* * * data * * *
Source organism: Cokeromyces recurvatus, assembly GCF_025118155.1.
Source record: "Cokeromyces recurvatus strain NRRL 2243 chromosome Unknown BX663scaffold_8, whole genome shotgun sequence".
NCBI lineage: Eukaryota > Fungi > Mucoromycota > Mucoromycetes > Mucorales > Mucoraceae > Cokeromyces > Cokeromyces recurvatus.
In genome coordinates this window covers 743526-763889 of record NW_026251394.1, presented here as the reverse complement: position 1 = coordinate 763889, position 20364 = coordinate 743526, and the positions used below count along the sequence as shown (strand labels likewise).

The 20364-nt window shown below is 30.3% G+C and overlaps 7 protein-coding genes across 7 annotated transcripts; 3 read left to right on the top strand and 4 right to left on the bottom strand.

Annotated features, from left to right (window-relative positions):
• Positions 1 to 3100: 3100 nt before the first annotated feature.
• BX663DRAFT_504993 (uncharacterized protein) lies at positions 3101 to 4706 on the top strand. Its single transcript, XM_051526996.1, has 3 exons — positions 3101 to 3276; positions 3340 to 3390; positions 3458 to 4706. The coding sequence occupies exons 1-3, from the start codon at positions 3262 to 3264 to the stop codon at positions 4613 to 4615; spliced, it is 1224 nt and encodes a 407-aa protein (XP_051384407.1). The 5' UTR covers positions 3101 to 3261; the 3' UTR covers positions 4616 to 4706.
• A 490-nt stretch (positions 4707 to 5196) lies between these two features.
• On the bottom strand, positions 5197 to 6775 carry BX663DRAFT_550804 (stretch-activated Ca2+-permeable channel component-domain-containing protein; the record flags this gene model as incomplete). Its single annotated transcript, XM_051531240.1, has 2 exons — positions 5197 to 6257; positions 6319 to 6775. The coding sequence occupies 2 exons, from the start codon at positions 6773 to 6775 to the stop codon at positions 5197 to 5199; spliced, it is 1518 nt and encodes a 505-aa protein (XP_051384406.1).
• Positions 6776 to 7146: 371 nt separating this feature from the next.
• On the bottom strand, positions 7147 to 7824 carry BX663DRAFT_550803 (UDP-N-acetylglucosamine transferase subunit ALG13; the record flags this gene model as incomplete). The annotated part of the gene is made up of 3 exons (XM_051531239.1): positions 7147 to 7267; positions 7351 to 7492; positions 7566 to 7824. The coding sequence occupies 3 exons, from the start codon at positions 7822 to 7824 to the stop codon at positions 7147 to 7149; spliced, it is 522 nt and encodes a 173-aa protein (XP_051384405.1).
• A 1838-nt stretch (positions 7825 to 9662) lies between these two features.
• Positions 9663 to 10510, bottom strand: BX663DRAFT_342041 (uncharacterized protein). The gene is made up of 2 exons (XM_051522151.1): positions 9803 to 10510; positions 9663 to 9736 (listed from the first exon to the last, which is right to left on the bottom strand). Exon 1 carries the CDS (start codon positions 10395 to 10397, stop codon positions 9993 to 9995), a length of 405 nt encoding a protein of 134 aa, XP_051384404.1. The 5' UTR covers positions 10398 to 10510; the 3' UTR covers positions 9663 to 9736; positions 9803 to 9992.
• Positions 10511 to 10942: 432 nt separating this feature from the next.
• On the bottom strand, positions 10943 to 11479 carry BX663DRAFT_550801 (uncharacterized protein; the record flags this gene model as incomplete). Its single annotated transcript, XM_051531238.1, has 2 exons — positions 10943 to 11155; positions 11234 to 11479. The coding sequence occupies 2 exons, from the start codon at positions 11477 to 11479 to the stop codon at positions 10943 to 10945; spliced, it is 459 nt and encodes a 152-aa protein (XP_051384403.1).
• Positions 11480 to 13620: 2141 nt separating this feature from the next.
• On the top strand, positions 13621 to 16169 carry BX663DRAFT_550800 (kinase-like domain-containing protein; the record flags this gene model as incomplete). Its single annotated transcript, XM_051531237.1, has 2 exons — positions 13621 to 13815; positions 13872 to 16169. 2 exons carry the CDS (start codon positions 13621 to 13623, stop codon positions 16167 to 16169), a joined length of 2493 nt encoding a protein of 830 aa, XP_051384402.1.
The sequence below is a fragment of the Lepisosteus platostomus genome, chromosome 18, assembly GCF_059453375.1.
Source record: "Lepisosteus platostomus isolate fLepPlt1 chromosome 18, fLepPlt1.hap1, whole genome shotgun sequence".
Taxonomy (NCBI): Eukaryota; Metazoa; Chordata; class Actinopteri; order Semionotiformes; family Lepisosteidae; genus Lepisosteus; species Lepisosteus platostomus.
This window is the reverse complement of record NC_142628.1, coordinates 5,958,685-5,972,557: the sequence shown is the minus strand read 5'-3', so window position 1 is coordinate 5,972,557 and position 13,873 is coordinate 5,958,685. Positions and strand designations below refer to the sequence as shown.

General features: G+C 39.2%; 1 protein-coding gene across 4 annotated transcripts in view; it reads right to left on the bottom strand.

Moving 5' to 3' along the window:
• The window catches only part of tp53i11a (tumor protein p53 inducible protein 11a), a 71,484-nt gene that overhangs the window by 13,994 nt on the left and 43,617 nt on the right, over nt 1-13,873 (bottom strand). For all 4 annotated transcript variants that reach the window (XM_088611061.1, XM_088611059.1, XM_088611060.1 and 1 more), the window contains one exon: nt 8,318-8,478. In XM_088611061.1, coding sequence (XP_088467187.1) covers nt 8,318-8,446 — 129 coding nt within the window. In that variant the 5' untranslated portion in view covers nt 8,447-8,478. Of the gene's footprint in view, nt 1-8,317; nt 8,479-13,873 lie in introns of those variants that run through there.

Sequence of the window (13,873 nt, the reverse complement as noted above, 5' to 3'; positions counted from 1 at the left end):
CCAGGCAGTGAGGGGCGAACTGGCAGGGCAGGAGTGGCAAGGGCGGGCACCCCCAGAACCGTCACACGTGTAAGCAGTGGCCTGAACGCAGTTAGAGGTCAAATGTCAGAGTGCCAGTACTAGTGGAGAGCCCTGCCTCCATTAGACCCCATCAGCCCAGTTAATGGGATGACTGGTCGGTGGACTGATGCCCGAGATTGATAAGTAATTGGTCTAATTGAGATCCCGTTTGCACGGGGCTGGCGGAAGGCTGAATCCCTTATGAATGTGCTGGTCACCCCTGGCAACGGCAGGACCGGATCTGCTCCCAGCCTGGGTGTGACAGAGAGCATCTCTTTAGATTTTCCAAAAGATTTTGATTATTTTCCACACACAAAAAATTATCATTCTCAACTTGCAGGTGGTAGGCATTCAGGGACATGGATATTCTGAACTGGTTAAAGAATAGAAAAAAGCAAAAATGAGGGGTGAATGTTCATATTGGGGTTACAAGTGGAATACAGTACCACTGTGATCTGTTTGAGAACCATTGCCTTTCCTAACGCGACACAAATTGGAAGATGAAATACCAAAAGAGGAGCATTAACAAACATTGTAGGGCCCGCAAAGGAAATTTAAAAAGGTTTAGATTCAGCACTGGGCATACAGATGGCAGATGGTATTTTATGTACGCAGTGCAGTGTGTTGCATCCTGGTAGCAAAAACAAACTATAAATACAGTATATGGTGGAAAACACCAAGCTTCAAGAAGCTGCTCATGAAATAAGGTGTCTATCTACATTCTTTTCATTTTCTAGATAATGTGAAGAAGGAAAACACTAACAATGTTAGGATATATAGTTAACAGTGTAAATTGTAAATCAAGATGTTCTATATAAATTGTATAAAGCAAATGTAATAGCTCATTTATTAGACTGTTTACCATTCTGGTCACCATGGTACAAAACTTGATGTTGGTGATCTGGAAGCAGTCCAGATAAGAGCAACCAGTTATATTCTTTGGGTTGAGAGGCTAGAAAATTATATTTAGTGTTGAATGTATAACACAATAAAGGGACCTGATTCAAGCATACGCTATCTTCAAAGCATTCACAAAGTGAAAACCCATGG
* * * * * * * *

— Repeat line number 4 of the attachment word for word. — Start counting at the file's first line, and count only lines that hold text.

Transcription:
In genome coordinates this window covers 743526-763889 of record NW_026251394.1, presented here as the reverse complement: position 1 = coordinate 763889, position 20364 = coordinate 743526, and the positions used below count along the sequence as shown (strand labels likewise).